“Agree to disagree.” That’s what the boss of BBC’s Executive Complaints Unit think we should do about Holby City’s use of tropes and negative stereotypes of wlw.
Some of us have complained about the 15 January 2019 episode, the one in which Lola Griffin was shown to be having a one-night stand with her ex-husband while being involved with a woman. Colin Tregear, complaints director, ECU, offered to consider further comments in one case after the ECU found no breach of standards. This is the full response received subsequently:
Thank you for your email of 14 March and your comments on the Executive Complaints Unit’s finding. I have now watched the episode again and considered the further points you have made.
I should begin by saying I appreciate the genuine harm which was caused and my finding was not intended to dismiss or downplay the feelings of marginalisation you experienced. I understand the way the relationship between Serena and Bernie ended caused genuine offence to some lesbian and bisexual viewers and I can see how this subsequent storyline may have added to that offence.
However, I have to consider the extent to which the harm and/or offence which was caused went beyond what would be considered generally acceptable for a programme of this kind, taking account of the context, any editorial justification and the likely expectation of the audience. As you have pointed out, the BBC has a Diversity and Inclusion Strategy 2016-2020 which says “we must make sure we tell stories that people all across the country will recognise, will understand and will relate to”. It also published a Diversity Commissioning Code of Practice last year which said: The BBC’s output must mirror and promote different backgrounds, places, life experiences, languages and abilities. Putting these at the heart of our programmes and services will ensure we are relevant to all audiences and truly reflect a modern United Kingdom.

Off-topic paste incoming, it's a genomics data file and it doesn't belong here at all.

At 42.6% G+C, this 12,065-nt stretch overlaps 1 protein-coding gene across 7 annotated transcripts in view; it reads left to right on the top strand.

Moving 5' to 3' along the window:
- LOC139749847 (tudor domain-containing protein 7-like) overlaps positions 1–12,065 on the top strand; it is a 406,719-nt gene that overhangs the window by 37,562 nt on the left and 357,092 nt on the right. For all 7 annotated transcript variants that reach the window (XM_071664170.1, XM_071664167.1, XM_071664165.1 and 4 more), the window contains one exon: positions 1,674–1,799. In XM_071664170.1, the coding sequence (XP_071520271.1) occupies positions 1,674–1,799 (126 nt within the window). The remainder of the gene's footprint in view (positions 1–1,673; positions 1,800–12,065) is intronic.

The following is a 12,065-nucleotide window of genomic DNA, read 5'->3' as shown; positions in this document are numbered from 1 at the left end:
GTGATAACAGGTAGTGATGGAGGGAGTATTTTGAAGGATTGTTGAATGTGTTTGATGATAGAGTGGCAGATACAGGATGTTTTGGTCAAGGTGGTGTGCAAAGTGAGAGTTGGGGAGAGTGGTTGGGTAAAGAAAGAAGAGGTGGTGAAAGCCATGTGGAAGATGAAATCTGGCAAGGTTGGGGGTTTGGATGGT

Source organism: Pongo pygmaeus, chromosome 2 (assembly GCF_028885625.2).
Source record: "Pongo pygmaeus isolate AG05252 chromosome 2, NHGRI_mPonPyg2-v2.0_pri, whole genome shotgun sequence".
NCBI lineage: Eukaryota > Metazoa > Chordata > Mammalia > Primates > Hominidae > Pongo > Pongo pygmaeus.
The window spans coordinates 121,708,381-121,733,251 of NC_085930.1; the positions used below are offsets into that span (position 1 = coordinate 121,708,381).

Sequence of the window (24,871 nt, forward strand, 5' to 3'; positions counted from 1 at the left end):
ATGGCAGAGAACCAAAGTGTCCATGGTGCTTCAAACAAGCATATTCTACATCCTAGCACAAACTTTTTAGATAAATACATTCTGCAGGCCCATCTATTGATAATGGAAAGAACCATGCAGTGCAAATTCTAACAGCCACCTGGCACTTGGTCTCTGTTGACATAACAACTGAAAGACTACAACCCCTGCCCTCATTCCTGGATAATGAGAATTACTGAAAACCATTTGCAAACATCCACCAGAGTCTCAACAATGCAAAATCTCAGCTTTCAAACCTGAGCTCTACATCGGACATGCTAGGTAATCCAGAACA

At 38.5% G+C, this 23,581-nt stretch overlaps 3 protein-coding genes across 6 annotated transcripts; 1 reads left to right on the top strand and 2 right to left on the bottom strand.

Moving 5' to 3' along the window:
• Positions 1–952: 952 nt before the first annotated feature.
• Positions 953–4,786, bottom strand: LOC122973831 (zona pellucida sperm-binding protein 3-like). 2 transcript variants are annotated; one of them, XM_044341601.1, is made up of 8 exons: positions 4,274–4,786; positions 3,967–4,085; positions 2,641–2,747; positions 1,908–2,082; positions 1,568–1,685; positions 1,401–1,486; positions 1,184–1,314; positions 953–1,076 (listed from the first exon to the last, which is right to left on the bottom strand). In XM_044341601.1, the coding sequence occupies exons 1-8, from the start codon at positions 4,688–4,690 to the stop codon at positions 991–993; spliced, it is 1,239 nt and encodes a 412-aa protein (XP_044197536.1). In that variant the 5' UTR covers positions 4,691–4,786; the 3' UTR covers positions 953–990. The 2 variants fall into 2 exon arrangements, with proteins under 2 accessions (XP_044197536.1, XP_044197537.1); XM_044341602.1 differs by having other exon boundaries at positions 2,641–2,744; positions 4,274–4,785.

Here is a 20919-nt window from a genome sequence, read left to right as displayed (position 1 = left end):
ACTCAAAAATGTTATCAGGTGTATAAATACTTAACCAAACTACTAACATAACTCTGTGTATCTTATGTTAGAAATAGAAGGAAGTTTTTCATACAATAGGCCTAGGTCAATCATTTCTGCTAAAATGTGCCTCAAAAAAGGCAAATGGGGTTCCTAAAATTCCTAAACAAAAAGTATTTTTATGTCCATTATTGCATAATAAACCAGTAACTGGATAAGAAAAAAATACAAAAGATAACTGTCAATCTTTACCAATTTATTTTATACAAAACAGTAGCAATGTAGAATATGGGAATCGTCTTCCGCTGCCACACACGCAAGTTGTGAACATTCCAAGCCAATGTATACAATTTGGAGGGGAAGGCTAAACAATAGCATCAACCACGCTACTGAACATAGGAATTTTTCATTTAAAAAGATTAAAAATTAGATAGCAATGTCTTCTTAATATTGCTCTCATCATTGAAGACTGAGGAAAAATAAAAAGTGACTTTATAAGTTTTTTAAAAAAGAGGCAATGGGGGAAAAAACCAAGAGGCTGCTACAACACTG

The Code refers to “authentic portrayal” and says content makers should “strive for authenticity in all incidental portrayal of race, ethnicity, gender, sexual orientation, geographical location, social class, religion and religious beliefs and disability for all role types, in line with our editorial guidelines”. I think it follows programme-makers should seek to avoid one-dimensional and stereotypical portrayals of LGBT people and their experiences; long-running series such as Holby City clearly have a part to play in achieving the BBC’s stated objectives.
However, I think we will have to agree to disagree over the extent to which the plot twist involving Lola’s sexual orientation can reasonably be considered to perpetuate a negative stereotype of bisexual women as promiscuous. Lola was presented as far more than a one-dimensional character and was certainly not defined by her sexual orientation or sexual behaviour. Viewers (and other characters) were led to assume she was heterosexual but would also have recognised she was a successful professional who was confident in her abilities, as well as being warm, caring, funny and flirtatious. It seems to me her behaviour was consistent with that personality and she was not portrayed solely as a bisexual woman.
I’m afraid I don’t share your impression the revelation at the end of the episode that she was in a same-sex relationship, while at the same time having had a one-night stand with her ex-husband, suggested lesbian or bisexual women in general are more promiscuous or less committed to relationships. I also can’t agree viewers with little experience of those who are lesbian/bisexual would assume the behaviour of a single character in a fiction drama was an accurate or authentic portrayal of all bisexual people. I appreciate you are likely to disagree with my finding but I hope I have been able to explain why I do not believe the way the storyline was presented led to a breach of the BBC’s editorial standards.
If you want to take your complaint further, you can ask the broadcasting regulator, Ofcom, to consider your concerns.